Mar­ket jit­ters af­ter Gi­gaba talks

Weekend Argus (Sunday Edition) - - SPORT - Siseko Njobeni

FINANCE Min­is­ter Malusi Gi­gaba’s maiden Medium Term Bud­get Pol­icy State­ment (MTBPS) fell short of ex­pec­ta­tions with a glar­ing lack of so­lu­tions to the coun­try’s fis­cal prob­lems.

In­stead, his MTBPS sent jit­ters into the mar­ket and height­ened chances of rat­ings down­grades.

Gi­gaba branded his speech can­did and frank. Yet he chose to walk on eggshells where it mat­tered most.

It is, how­ever, dif­fi­cult to over­look the con­text in which Gi­gaba de­liv­ered the speech.

He had the mis­for­tune of de­liv­er­ing prob­a­bly the most dif­fi­cult MTBPS less than two months be­fore the po­ten­tially di­vi­sive ANC na­tional con­fer­ence in De­cem­ber.

He was there­fore un­likely to go out on a limb and pull a rab­bit out of his hat. In­stead of pro­vid­ing clar­ity, the MTBPS raised more ques­tions than an­swers.

Take the sale of the gov­ern­ment’s 39 per­cent stake at Telkom, for in­stance.

The coun­try now knows that the sale is def­i­nitely on the table. But no one knows how much the gov­ern­ment is will­ing to sell and whether it has iden­ti­fied a ve­hi­cle where the shares will be kept as Gi­gaba said the state would buy them later.

Would they be “parked” at the Pub­lic In­vest­ment Cor­po­ra­tion (PIC)?

To his credit, Gi­gaba was brave enough to face the na­tion and de­liver the bad news that the reser­voir is empty. He had no choice.

But what he lacked were clear com­mit­ments. He was any­thing but per­sua­sive.

“It is not in the pub­lic in­ter­est, nor is it in the in­ter­est of gov­ern­ment, to sugar-coat the state of our econ­omy and the chal­lenges we are fac­ing.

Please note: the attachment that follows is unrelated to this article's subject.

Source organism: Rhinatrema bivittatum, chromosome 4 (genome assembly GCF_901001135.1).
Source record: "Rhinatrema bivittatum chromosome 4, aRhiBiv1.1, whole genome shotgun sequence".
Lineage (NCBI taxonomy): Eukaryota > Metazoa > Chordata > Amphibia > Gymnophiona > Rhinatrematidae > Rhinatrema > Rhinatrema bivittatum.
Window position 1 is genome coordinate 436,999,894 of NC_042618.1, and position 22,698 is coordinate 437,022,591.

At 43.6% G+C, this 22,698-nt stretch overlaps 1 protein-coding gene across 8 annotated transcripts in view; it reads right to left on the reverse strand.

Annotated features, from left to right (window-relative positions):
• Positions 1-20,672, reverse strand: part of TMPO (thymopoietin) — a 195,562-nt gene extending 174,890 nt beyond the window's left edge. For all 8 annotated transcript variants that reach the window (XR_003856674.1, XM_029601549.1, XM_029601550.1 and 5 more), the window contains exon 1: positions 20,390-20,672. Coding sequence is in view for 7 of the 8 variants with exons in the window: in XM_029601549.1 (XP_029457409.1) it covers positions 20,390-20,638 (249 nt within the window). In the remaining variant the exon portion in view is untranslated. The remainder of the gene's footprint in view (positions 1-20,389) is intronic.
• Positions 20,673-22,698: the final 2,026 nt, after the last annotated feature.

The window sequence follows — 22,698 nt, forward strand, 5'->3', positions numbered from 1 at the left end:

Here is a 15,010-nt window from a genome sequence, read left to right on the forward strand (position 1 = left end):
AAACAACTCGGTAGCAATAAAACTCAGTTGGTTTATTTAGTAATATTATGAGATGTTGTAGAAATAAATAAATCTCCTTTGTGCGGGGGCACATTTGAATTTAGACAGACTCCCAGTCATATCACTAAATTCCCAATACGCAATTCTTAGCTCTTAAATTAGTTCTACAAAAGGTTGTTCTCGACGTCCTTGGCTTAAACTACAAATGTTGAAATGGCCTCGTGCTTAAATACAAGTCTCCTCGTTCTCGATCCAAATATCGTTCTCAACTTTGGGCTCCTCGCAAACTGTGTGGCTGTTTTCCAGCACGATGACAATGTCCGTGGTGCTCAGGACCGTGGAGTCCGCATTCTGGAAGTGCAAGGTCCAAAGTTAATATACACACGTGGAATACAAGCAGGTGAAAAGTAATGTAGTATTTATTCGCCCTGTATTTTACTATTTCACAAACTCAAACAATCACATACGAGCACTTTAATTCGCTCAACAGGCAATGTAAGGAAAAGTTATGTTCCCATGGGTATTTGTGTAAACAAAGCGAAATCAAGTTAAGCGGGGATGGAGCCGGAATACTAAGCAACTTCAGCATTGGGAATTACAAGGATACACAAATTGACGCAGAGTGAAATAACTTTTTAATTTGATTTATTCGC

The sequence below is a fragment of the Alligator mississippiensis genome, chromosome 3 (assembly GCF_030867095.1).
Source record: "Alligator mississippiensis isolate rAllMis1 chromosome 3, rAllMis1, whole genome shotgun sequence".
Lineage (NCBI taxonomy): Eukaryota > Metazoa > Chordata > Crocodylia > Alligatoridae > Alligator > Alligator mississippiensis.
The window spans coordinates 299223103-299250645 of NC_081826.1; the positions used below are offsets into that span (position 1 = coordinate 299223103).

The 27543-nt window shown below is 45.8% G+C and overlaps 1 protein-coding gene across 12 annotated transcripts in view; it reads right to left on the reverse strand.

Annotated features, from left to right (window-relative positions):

“It is only when we un­der­stand th­ese chal­lenges fully and can­didly that we will know what to do and can de­cide what course we must take in ad­dress­ing them, as well as what trade-offs we must make in the na­tional in­ter­est,” he said.

For him, it was about lay­ing bare the known. His at­ti­tude was: “You do not like what you see, too bad.”

But the mar­ket was not for­giv­ing. In­stead of in­still­ing con­fi­dence, the state­ment un­set­tled the mar­ket and the rand tanked, re­main­ing un­der pres­sure well into the end of the week.

Re­mem­ber, S&P Global and Moody’s In­vestors Ser­vice are due to review South Africa’s credit rating next month.

Econ­o­mists think that a down­grade is loom­ing. “Moody’s and S&P’s neg­a­tive out­looks sig­nal that the next rating move will be a down­grade.

“We ex­pect to get Ba1 for South Africa’s long-term lo­cal and for­eign cur­rency sovereign debt Moody’s rat­ings (cur­rently Baa3). We ex­pect a down­grade to BB+ for South Africa’s long-term lo­cal cur­rency sovereign debt S&P rating, and the risk of BB for South Africa’s long-term for­eign cur­rency sovereign debt S&P rating (cur­rently BB+),” said In­vestec chief economist Annabel Bishop.

In its last review, S&P’s had warned that it would con­sider low­er­ing South Africa’s rat­ings if fis­cal and macroe­co­nomic per­for­mance de­te­ri­o­rated sub­stan­tially.

“While the agen­cies are set to review South Africa’s credit rat­ings in the last week of Novem­ber, the agen­cies can move be­fore then on the rat­ings, or may wait un­til the end of the year, or early next year, to de­liver a down­grade, given the neg­a­tive out­looks and con­comi­tant warn­ings,” said Bishop.

How­ever, she said the tim­ing of a down­grade was “less cer­tain”.

With the ANC elec­tive con­fer­ence in De­cem­ber, the agen­cies might wait for the out­come of the con­fer­ence be­fore down­grad­ing the coun­try’s rating.

On Thurs­day, Fitch said the MTBPS was an in­di­ca­tion of a change in direc­tion of pol­icy away from a fo­cus on fis­cal con­sol­i­da­tion, as it had an­tic­i­pated as a con­se­quence of March’s cab­i­net reshuf­fle.

“It’s oc­cur­ring faster than we’d ex­pected.”

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